Intercompany interoperability will be driven by consumer demand to support video across the vast range of new devices and form factors employees are bringing into the workplace. Organizations are also creating more employee-generated videos than ever before, creating a need to manage and house all this video content and make it accessible across a range of devices and applications. Enterprises will look to vendors that can provide an end-to-end video network that can simply and automatically translate any type of video to any type of device or application with minimal end-user involvement.

3. Contact Centers will evolve as customers choose to interact with companies in radically new ways
This is the year customer service centers will enable more proactive communications to their customers, and where customers will interact with agents through a variety of consumer-type mobile applications. Customers will use voice, video, chat, social media, and the web to interact with agents to resolve their issues. Mid-sized and smaller companies will provide world-class customer care enabled by packaged customer collaboration solutions and cost-effective hosted solutions. Agents will enjoy working from anywhere as collaboration-enabled virtualized desktop environments become viable, cost-effective alternatives for enterprises. Companies will increasingly demand desktop virtualization solutions.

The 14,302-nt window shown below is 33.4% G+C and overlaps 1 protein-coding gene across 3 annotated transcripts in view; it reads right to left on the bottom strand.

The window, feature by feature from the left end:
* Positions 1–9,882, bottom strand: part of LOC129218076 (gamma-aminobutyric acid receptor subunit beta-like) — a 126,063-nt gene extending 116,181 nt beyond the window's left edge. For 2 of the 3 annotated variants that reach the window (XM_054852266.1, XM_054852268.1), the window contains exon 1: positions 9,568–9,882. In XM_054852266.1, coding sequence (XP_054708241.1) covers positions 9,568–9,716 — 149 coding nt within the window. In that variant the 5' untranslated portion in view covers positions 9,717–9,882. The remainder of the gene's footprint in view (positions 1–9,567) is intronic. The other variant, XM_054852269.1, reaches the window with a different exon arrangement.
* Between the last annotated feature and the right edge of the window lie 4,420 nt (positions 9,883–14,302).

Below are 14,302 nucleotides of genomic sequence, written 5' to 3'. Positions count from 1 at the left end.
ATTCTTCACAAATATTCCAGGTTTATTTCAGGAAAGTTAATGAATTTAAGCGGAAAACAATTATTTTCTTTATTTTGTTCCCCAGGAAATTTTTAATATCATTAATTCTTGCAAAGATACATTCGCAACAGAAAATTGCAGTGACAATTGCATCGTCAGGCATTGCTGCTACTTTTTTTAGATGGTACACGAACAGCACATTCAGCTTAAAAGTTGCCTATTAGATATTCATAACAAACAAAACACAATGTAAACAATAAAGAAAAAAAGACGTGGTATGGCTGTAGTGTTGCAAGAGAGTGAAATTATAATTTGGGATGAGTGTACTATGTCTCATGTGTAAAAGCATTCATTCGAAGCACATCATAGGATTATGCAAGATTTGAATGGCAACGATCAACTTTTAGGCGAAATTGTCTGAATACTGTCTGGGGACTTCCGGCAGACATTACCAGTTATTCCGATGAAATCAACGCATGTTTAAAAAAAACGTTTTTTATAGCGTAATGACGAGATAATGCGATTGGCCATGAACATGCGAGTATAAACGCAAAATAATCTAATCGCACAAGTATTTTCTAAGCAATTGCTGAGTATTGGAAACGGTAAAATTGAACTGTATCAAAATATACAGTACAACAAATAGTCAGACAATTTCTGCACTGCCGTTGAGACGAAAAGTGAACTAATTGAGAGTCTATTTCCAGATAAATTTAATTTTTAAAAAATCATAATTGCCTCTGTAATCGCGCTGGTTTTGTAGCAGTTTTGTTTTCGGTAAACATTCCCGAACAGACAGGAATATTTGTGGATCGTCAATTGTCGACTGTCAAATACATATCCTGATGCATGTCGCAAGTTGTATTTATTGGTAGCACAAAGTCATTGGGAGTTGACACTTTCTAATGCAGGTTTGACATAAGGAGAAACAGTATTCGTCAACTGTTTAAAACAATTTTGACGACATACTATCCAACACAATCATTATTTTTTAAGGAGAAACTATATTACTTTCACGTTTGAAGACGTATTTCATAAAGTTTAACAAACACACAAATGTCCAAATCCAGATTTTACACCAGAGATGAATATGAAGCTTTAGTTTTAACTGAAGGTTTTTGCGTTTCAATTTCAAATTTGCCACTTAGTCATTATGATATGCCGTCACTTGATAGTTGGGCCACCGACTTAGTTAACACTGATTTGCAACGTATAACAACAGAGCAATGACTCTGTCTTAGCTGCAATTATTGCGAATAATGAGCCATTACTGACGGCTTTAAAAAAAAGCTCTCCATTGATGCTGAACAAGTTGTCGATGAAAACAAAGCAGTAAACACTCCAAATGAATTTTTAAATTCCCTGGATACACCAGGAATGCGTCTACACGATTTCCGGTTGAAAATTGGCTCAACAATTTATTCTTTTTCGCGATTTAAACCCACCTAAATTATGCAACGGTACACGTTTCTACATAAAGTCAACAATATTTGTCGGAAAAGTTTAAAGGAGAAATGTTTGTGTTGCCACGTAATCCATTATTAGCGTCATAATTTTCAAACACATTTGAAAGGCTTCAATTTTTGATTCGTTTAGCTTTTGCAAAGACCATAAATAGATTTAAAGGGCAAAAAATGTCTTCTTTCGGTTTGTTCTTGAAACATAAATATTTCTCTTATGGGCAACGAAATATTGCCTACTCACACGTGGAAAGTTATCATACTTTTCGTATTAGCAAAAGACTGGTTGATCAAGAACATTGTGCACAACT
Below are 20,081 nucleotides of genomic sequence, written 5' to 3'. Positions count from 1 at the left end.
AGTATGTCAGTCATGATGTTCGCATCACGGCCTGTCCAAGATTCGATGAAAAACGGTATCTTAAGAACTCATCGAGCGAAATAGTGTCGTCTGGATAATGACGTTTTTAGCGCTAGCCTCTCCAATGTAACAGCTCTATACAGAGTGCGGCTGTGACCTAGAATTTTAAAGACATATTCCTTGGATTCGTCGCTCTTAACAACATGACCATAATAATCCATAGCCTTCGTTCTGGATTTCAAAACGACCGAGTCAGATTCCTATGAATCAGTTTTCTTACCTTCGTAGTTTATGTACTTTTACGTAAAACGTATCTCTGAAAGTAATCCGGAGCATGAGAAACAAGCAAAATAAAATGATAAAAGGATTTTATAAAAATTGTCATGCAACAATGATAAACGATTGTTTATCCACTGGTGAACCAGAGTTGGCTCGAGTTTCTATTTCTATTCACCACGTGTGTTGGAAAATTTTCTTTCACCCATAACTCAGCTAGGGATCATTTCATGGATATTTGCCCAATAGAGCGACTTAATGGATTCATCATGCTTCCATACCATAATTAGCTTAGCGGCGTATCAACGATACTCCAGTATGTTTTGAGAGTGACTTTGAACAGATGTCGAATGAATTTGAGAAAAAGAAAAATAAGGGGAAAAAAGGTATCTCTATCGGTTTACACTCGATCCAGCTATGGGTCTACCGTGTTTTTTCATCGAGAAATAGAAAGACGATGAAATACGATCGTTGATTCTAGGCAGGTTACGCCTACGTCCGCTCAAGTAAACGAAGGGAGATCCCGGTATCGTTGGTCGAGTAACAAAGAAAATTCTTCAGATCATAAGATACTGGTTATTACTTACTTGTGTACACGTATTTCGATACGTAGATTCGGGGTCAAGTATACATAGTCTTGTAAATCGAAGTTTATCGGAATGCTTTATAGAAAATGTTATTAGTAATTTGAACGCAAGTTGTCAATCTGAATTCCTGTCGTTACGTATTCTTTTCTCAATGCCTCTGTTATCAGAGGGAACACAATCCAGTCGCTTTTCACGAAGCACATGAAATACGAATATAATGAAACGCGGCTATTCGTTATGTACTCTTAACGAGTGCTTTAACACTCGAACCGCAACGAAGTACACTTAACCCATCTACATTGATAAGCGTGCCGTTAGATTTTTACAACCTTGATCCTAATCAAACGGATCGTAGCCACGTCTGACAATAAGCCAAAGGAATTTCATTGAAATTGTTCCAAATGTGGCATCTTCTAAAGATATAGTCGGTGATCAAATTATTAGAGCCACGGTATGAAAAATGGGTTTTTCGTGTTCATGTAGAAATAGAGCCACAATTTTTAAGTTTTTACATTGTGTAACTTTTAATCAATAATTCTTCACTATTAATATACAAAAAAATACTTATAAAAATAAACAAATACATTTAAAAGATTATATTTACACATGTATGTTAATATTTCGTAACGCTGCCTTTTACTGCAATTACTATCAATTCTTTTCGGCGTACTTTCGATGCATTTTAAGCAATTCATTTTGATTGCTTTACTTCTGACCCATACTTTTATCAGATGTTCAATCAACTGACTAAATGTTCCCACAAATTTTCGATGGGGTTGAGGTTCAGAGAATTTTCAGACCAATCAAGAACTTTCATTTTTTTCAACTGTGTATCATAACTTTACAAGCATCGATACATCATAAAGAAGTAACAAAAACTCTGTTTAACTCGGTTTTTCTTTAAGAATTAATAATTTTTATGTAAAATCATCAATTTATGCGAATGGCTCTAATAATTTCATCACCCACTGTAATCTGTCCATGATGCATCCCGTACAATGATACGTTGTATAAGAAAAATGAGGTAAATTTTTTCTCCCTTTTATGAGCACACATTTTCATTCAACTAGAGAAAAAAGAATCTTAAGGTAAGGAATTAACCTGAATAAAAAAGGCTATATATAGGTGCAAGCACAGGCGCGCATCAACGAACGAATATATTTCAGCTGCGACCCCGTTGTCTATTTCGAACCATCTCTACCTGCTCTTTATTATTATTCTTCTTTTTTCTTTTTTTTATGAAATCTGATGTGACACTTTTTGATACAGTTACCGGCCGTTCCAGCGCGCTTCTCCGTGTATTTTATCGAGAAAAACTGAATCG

Most contact centers still have dedicated agents for different media--voice calls, email, web; how will contact centers accommodate all of these new communications channels with a workforce that's still highly specialized?